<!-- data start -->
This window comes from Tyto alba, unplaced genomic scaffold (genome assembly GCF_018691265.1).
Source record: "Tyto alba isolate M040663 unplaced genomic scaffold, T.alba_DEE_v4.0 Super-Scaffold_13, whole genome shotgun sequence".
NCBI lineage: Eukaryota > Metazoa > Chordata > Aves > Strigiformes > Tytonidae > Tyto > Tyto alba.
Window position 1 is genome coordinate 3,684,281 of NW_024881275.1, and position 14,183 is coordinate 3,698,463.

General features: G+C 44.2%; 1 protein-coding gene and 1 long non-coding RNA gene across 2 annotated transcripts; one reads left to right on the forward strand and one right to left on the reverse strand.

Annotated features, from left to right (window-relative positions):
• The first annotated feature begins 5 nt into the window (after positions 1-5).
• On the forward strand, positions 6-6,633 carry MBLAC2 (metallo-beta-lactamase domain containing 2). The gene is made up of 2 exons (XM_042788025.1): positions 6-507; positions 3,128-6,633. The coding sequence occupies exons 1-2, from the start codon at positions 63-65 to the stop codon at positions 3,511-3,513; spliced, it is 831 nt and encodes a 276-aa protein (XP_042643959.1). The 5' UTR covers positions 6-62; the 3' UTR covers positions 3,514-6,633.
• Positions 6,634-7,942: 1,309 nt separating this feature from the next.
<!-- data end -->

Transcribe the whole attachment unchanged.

This window comes from Tyto alba, unplaced genomic scaffold (genome assembly GCF_018691265.1).
Source record: "Tyto alba isolate M040663 unplaced genomic scaffold, T.alba_DEE_v4.0 Super-Scaffold_13, whole genome shotgun sequence".
NCBI lineage: Eukaryota > Metazoa > Chordata > Aves > Strigiformes > Tytonidae > Tyto > Tyto alba.
Window position 1 is genome coordinate 3,684,281 of NW_024881275.1, and position 14,183 is coordinate 3,698,463.

General features: G+C 44.2%; 1 protein-coding gene and 1 long non-coding RNA gene across 2 annotated transcripts; one reads left to right on the forward strand and one right to left on the reverse strand.

Annotated features, from left to right (window-relative positions):
• The first annotated feature begins 5 nt into the window (after positions 1-5).
• On the forward strand, positions 6-6,633 carry MBLAC2 (metallo-beta-lactamase domain containing 2). The gene is made up of 2 exons (XM_042788025.1): positions 6-507; positions 3,128-6,633. The coding sequence occupies exons 1-2, from the start codon at positions 63-65 to the stop codon at positions 3,511-3,513; spliced, it is 831 nt and encodes a 276-aa protein (XP_042643959.1). The 5' UTR covers positions 6-62; the 3' UTR covers positions 3,514-6,633.
• Positions 6,634-7,942: 1,309 nt separating this feature from the next.